Constricted by law
Indian Express, 2nd January 2014
APMC acts impair the freedoms of farmers and consumers.
Rahul Gandhi has announced that fruit and vegetables will be removed from the list of commodities under the agricultural produce marketing committee (APMC) acts in Congress-ruled states. This is an important move towards the freeing-up of markets, and will bring in competition and remove barriers to entry. It is expected that the de-listing will reduce the prices of fruit and vegetables in the long run and encourage investment in cold-storage facilities and warehouses. If the government wishes to reform agriculture and control food inflation, the reform should not stop here.
APMC acts were passed by states during our socialist past. They restrict whom farmers can sell to, who can get a licence to buy produce, and where trading can take place. This has given rise to a system with substantial barriers to entry in the trade of agricultural products. The freedom of farmers and other citizens to buy or sell as they like has been abrogated - farmers are forced to sell to traders who hold APMC licences at APMC prices.
As with many other state structures in socialist India, APMC regimes rapidly turned into rackets. Hardly 30 per cent of the mandated "open auctions" are actually open or transparent. New licences are mostly given to persons who already have shops and godowns in the prescribed market area. Shops in these areas are limited and are mostly available only to friends and relatives of existing traders. There are no transparent criteria for sale or for getting a licence. There is no time-bound application processing period during which a licence is either granted or refused. A licence is granted for a period of one to five years. Thus, the incentive for long-term investment is diminished. Regulatory capture by local trading communities is said to be the norm. These traders control the entire marketing chain, including credit, inputs, storage etc. Prices are often bundled, and there is a lack of clarity on what the exact price of the produce is, and what the interest on the credit and other items is.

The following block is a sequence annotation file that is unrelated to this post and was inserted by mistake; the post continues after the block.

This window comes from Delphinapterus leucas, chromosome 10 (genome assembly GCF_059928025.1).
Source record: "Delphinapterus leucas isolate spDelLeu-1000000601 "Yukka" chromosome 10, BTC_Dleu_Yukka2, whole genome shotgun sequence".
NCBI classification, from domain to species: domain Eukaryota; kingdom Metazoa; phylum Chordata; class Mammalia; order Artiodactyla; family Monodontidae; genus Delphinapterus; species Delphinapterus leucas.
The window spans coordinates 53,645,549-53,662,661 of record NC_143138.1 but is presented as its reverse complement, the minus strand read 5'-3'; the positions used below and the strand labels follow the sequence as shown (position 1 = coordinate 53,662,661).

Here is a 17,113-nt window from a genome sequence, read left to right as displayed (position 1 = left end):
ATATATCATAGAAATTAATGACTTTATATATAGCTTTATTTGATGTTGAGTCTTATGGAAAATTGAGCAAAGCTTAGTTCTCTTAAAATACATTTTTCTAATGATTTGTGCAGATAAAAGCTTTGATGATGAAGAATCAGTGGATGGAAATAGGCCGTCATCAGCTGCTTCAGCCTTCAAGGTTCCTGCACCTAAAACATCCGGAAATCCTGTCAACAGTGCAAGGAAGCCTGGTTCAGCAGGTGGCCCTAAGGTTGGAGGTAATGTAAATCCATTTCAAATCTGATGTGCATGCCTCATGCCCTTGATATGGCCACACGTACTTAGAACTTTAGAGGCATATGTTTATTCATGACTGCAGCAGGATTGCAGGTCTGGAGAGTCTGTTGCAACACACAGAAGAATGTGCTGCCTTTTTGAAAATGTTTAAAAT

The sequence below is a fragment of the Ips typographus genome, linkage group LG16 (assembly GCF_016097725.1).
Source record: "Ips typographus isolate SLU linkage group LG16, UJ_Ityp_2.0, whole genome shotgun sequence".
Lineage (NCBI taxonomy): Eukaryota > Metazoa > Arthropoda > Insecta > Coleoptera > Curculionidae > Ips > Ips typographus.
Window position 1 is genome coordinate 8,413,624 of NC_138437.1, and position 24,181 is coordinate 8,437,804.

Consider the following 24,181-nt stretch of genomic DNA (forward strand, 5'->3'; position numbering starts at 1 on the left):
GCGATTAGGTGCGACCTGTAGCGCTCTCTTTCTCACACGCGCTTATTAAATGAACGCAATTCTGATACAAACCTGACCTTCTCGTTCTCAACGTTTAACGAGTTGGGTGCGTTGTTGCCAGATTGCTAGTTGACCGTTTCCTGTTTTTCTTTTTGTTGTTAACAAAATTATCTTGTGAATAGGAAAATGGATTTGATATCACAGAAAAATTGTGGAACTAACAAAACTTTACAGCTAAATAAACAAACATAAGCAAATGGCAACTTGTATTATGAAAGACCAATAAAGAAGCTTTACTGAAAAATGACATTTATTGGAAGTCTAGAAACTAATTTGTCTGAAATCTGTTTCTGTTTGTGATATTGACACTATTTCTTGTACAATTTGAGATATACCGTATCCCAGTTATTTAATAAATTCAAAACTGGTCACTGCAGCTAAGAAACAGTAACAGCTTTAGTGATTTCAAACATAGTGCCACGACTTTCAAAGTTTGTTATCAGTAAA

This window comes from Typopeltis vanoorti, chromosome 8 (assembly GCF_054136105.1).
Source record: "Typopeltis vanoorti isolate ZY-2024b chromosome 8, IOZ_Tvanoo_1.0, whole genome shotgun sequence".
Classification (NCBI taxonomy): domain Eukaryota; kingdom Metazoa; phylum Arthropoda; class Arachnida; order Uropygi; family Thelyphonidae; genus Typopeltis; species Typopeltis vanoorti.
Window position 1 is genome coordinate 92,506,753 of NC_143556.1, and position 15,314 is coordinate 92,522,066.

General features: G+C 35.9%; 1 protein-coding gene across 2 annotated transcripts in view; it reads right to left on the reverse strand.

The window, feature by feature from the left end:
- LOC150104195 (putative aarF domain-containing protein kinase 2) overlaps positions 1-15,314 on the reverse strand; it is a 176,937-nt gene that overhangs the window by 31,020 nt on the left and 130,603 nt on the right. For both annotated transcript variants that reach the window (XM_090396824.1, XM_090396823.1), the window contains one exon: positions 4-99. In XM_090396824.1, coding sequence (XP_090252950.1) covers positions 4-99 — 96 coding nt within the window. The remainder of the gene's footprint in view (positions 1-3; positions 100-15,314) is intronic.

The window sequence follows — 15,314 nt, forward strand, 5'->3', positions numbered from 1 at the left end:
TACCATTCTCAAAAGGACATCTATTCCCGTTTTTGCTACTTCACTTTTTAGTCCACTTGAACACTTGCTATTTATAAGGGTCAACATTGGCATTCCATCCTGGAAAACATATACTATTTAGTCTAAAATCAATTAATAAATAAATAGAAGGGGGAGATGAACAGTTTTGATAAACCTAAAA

These traders then sell the fruit and vegetables to wholesalers who are also APMC-licenced traders and set prices in the wholesale market. Pricing is a mark-up over costs. Various studies have identified this monopsonistic-monopolistic market structure and the lack of free entry and competition as the reason for large middleman margins. For some products, the farmer gets only 40 per cent of the price paid by the end consumer. This market structure does not permit the entry of new players who want to set up cold chains and invest in other infrastructure, keeping marketing costs high. Sometimes, the marketing cost is itself nearly a fifth of the total price paid by the consumer.
The government's approach to reform has been to try to change the APMC acts. In 2003, the Central government circulated a model APMC act and asked the states to adopt it. Sixteen states changed their acts accordingly, though only six notified the new rules under their act. The model APMC act does not solve the problem. Though it allows contract farming, it does not free up entry and exit into trading. It does not allow different business models to spring up. Some states allegedly adopted a few elements of the new act because there was a fiscal incentive to do so. The one state to strike a happy note in this bleak landscape is Bihar, which repealed its APMC act in 2006.